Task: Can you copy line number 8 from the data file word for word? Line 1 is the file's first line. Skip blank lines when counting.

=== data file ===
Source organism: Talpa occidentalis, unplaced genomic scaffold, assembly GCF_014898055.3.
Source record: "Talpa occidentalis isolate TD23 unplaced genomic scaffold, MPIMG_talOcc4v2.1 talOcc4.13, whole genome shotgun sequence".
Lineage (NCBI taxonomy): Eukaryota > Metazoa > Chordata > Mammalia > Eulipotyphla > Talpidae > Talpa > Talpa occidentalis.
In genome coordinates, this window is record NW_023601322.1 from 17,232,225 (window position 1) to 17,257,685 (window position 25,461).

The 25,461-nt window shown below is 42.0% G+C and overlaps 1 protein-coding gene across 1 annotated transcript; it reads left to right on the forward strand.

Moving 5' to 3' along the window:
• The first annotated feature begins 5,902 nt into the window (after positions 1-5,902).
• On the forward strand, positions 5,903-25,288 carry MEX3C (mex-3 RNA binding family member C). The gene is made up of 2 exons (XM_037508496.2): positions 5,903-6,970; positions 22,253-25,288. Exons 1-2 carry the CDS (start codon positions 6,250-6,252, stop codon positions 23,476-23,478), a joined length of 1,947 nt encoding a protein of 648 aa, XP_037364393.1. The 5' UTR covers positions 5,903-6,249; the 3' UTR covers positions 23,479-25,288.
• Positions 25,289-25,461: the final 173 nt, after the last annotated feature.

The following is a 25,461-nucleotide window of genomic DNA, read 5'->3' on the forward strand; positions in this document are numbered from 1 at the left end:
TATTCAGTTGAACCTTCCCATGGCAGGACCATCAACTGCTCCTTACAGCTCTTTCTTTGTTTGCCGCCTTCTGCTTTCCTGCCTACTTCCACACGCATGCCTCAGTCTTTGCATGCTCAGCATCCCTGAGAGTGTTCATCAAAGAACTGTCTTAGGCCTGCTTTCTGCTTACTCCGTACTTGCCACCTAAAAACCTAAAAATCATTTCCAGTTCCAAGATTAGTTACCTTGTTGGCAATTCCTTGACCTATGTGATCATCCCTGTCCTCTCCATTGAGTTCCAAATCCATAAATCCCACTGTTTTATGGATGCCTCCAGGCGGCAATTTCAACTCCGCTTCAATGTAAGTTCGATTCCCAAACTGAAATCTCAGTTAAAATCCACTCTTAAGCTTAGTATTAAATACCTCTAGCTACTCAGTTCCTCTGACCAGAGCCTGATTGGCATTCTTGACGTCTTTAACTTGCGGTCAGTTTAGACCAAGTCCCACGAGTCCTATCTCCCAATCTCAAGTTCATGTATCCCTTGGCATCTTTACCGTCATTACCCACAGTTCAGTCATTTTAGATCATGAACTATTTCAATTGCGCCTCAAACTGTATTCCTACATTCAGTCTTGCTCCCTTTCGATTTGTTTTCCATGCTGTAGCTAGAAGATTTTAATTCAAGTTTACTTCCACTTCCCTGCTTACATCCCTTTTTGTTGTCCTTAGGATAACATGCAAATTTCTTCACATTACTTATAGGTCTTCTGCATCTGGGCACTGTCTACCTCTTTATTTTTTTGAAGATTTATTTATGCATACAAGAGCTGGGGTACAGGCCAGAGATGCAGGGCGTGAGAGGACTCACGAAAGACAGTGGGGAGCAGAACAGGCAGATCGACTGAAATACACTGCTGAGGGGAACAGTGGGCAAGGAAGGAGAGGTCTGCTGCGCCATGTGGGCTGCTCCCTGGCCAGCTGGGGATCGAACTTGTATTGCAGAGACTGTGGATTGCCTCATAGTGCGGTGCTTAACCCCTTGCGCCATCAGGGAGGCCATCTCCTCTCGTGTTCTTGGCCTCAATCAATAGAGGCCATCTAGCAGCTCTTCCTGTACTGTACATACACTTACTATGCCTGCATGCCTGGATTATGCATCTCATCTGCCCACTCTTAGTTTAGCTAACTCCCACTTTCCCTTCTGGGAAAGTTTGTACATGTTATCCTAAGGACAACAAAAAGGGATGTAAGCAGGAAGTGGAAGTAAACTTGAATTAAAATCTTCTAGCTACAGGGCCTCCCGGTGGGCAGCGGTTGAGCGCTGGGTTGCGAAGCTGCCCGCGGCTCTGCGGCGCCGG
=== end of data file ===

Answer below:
• On the forward strand, positions 5,903-25,288 carry MEX3C (mex-3 RNA binding family member C). The gene is made up of 2 exons (XM_037508496.2): positions 5,903-6,970; positions 22,253-25,288. Exons 1-2 carry the CDS (start codon positions 6,250-6,252, stop codon positions 23,476-23,478), a joined length of 1,947 nt encoding a protein of 648 aa, XP_037364393.1. The 5' UTR covers positions 5,903-6,249; the 3' UTR covers positions 23,479-25,288.